I try my best to keep up with all the web goings-on that the kids are into: For one, it's a part of my job and for two, it makes me feel not so old. But I won't lie; I had never even heard the word WhatsApp before two weeks ago when my step-mother, who lives in Mexico, suggested I download it so we can chat. Yes, my step-mother told me about it. I am lame.
But now, WhatsApp is all over my radar - and everyone else's who cares about Facebook's world domination -- due to the purchase of the app by Mark Zuckerberg and Co. If you are like me and had not heard of the app before, or even before reading this right now, it is basically a text messaging application that enables you to chat with people via the Internet. It's like Skype but for texting, and it's free for the most part.
Last week, Facebook shocked the universe by buying the app for a whopping $16 billion dollars! Billion with a B. Thus far, this is the largest purchase of a start-up ever in the history of the word start-up.
After the initial shock, analysts are now applauding Facebook on an absurd amount of money well spent. According to the people who know how to crunch numbers, the app, which currently has more than 450 million users, will soon enough hit a billion users and then it's payday.
Fox Business says:
Assuming WhatsApp evolves along similar lines of monetization as its peers while maintaining the same pace of user growth (Mark Zuckerberg expects the service to surpass one billion users in the next few years), Evercore says Facebook could derive $10 billion in revenues from the service by 2016.
So there you go, I guess.
But why purchase a text-messaging service when you are the biggest social media site and you already know everything about everyone... except their friends who are not on Facebook. Dun dun dunnnn!
There are several conspiracy-type theories out there of why Facebook wants in on your address book, which it now has access to with WhatsApp. For one, there has been a recent trend in younger people dropping off of Facebook in exchange for apps like Whatsapp that employ small-scale conversations with actual friends. On the flip side of that, older people tend to have much smaller social circles on Facebook and with access to their phonebooks, Facebook can expand its reach. So they've got you if you are jumping ship or still slowly boarding.
And of course once they have you and your grandma and aunt Sally and creepy cousin Cliff, they've got access to their likes and dislikes and that means advertising and that means dolla' dolla' bill, y'all.
Maybe in the United States we aren't downloading the text messaging app much because we've all got unlimited texts from our Walmart phones, but that is not the case overseas. India, for one, is a country that has been steadily using the app more and more on a daily basis. Additionally, many of the countries that use the WhatsApp messenger don't have access to the Internet and this is another thing Zuckerberg wants to change.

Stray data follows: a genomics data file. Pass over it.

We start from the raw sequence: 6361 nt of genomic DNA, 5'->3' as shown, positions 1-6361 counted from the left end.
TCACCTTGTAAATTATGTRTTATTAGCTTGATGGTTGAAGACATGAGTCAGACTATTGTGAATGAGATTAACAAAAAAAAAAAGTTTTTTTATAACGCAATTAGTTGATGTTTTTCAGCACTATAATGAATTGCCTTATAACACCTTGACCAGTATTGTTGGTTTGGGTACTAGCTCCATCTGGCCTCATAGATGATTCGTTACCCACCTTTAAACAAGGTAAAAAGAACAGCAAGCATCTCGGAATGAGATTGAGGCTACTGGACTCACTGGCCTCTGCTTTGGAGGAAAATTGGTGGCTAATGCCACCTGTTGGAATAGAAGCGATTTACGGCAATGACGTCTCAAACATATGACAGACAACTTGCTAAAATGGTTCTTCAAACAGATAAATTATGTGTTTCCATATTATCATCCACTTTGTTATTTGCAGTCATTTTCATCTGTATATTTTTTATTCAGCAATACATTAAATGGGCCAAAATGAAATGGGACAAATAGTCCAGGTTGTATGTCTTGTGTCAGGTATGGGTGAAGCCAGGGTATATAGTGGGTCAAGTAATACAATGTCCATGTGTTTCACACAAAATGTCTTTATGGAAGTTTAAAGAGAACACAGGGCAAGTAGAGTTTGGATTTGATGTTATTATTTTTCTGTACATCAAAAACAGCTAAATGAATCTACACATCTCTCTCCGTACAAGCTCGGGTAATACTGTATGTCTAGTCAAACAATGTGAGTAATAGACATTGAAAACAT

"Our mission is to make the world more open and connected," he wrote. "We do this by building services that help people share any type of content with any group of people they want. WhatsApp will help us do this by continuing to develop a service that people around the world love to use every day."
What a good guy to want to help connect people around the world. Aww. That's charitable of you to want them sucked into your sticky, evil web of data mining.
This story continues on the next page. Then, of course, there is the Big Brother version of the story of why Zuck wanted the company so bad he would pay the same amount for it that it costs to buy several small countries. Last week, two privacy groups have filed reports with the Federal Trade Commission asking for the sale to be blocked. Their reasoning is that there is some 1984 business going on.
WhatsApp is known for its very transparent policy on retaining or selling users' data; they don't do it. Period. Facebook, on the other hand, is known for its very transparent policy on retaining or selling users' data; it's Facebook's favorite thing to do!
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"WhatsApp users rely on WhatsApp to maintain the privacy of their communications," Julia Horwitz, EPIC's consumer protection counsel, said by email. "Our complaint urges the FTC to investigate whether there are sufficient privacy protections in place to continue to shield the data of WhatsApp users from access by Facebook--which (for many users) was the very feature that made WhatsApp so appealing in the first place."
There are other theories, as well, that postulate the merger, some even bordering on paranoia: reading text messages, housing all communication in a cloud-based home in the sky, potentially selling your private conversations to the NSA and/or alien-robots (last theory is mine), you know, the usual stuff.
Regardless of reason, Facebook has proven once again that it is never slowing down, and even as newer apps and sites attract the more coveted younger demographic, Zuckerberg's always one step ahead of the kiddos. Or maybe he is more like that older cousin you had that used to be cool but now he just shows up to family functions with a secret stash of beer and this has become the reason you still hang around him.
I'm just waiting for someone to scream monopoly.